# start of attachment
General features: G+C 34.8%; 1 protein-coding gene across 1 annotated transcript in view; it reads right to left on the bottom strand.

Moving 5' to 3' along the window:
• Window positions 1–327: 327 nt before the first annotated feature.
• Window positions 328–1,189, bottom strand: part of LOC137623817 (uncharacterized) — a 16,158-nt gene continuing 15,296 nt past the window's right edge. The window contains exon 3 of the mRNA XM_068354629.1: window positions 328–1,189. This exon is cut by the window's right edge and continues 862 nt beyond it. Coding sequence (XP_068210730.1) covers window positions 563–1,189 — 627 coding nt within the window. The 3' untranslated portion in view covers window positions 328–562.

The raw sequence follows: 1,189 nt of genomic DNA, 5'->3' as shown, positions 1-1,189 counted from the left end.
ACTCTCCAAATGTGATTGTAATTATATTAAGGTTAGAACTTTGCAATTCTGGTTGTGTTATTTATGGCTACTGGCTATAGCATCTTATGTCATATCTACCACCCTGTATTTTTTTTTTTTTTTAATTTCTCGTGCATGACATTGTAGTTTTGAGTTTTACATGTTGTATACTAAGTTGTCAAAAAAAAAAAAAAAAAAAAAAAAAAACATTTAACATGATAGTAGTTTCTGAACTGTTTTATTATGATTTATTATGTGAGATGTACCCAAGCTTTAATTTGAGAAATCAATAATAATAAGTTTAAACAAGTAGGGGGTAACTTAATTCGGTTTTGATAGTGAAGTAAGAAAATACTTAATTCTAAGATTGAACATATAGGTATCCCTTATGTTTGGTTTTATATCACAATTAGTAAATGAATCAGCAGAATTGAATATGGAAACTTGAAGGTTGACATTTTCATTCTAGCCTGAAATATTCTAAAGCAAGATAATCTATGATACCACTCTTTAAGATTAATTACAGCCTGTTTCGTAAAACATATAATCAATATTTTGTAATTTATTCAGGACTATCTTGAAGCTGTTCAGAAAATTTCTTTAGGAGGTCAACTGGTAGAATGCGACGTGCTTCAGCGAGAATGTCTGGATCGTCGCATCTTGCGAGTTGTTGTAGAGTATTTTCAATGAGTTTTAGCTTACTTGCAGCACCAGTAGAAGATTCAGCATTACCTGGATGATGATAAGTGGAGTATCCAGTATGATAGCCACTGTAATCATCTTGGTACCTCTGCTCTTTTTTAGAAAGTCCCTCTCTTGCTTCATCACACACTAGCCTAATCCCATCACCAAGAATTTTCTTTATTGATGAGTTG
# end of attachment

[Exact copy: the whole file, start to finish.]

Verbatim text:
General features: G+C 34.8%; 1 protein-coding gene across 1 annotated transcript in view; it reads right to left on the bottom strand.

Moving 5' to 3' along the window:
• Window positions 1–327: 327 nt before the first annotated feature.
• Window positions 328–1,189, bottom strand: part of LOC137623817 (uncharacterized) — a 16,158-nt gene continuing 15,296 nt past the window's right edge. The window contains exon 3 of the mRNA XM_068354629.1: window positions 328–1,189. This exon is cut by the window's right edge and continues 862 nt beyond it. Coding sequence (XP_068210730.1) covers window positions 563–1,189 — 627 coding nt within the window. The 3' untranslated portion in view covers window positions 328–562.

The raw sequence follows: 1,189 nt of genomic DNA, 5'->3' as shown, positions 1-1,189 counted from the left end.
ACTCTCCAAATGTGATTGTAATTATATTAAGGTTAGAACTTTGCAATTCTGGTTGTGTTATTTATGGCTACTGGCTATAGCATCTTATGTCATATCTACCACCCTGTATTTTTTTTTTTTTTTAATTTCTCGTGCATGACATTGTAGTTTTGAGTTTTACATGTTGTATACTAAGTTGTCAAAAAAAAAAAAAAAAAAAAAAAAAAACATTTAACATGATAGTAGTTTCTGAACTGTTTTATTATGATTTATTATGTGAGATGTACCCAAGCTTTAATTTGAGAAATCAATAATAATAAGTTTAAACAAGTAGGGGGTAACTTAATTCGGTTTTGATAGTGAAGTAAGAAAATACTTAATTCTAAGATTGAACATATAGGTATCCCTTATGTTTGGTTTTATATCACAATTAGTAAATGAATCAGCAGAATTGAATATGGAAACTTGAAGGTTGACATTTTCATTCTAGCCTGAAATATTCTAAAGCAAGATAATCTATGATACCACTCTTTAAGATTAATTACAGCCTGTTTCGTAAAACATATAATCAATATTTTGTAATTTATTCAGGACTATCTTGAAGCTGTTCAGAAAATTTCTTTAGGAGGTCAACTGGTAGAATGCGACGTGCTTCAGCGAGAATGTCTGGATCGTCGCATCTTGCGAGTTGTTGTAGAGTATTTTCAATGAGTTTTAGCTTACTTGCAGCACCAGTAGAAGATTCAGCATTACCTGGATGATGATAAGTGGAGTATCCAGTATGATAGCCACTGTAATCATCTTGGTACCTCTGCTCTTTTTTAGAAAGTCCCTCTCTTGCTTCATCACACACTAGCCTAATCCCATCACCAAGAATTTTCTTTATTGATGAGTTG